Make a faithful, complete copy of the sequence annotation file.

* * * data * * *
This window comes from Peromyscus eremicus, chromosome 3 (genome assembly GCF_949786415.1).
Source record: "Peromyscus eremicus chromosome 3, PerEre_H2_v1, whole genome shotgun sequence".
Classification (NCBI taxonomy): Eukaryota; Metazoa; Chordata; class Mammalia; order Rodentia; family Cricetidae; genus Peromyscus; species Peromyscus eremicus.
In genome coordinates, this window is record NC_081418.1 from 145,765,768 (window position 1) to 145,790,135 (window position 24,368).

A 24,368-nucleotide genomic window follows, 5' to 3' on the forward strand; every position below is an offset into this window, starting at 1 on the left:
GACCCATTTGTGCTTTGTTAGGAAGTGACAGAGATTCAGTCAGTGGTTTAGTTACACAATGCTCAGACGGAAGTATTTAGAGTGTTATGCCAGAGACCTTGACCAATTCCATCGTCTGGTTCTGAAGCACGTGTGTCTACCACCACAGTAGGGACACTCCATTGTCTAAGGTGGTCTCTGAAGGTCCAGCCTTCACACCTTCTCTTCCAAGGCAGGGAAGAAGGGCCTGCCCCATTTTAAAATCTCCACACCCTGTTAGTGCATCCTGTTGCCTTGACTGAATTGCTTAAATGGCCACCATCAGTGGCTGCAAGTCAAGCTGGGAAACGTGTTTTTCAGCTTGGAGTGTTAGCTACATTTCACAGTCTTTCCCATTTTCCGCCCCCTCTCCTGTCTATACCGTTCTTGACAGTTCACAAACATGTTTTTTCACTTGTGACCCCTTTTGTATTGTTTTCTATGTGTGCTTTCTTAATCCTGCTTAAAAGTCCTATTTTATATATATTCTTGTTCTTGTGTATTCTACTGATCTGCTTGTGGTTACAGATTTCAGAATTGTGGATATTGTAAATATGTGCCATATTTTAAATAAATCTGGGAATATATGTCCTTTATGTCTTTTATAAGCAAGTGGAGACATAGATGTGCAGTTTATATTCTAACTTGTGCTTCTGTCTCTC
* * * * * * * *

This window comes from Peromyscus eremicus, chromosome 3 (genome assembly GCF_949786415.1).
Source record: "Peromyscus eremicus chromosome 3, PerEre_H2_v1, whole genome shotgun sequence".
Classification (NCBI taxonomy): Eukaryota; Metazoa; Chordata; class Mammalia; order Rodentia; family Cricetidae; genus Peromyscus; species Peromyscus eremicus.
In genome coordinates, this window is record NC_081418.1 from 145,765,768 (window position 1) to 145,790,135 (window position 24,368).

A 24,368-nucleotide genomic window follows, 5' to 3' on the forward strand; every position below is an offset into this window, starting at 1 on the left:
GACCCATTTGTGCTTTGTTAGGAAGTGACAGAGATTCAGTCAGTGGTTTAGTTACACAATGCTCAGACGGAAGTATTTAGAGTGTTATGCCAGAGACCTTGACCAATTCCATCGTCTGGTTCTGAAGCACGTGTGTCTACCACCACAGTAGGGACACTCCATTGTCTAAGGTGGTCTCTGAAGGTCCAGCCTTCACACCTTCTCTTCCAAGGCAGGGAAGAAGGGCCTGCCCCATTTTAAAATCTCCACACCCTGTTAGTGCATCCTGTTGCCTTGACTGAATTGCTTAAATGGCCACCATCAGTGGCTGCAAGTCAAGCTGGGAAACGTGTTTTTCAGCTTGGAGTGTTAGCTACATTTCACAGTCTTTCCCATTTTCCGCCCCCTCTCCTGTCTATACCGTTCTTGACAGTTCACAAACATGTTTTTTCACTTGTGACCCCTTTTGTATTGTTTTCTATGTGTGCTTTCTTAATCCTGCTTAAAAGTCCTATTTTATATATATTCTTGTTCTTGTGTATTCTACTGATCTGCTTGTGGTTACAGATTTCAGAATTGTGGATATTGTAAATATGTGCCATATTTTAAATAAATCTGGGAATATATGTCCTTTATGTCTTTTATAAGCAAGTGGAGACATAGATGTGCAGTTTATATTCTAACTTGTGCTTCTGTCTCTC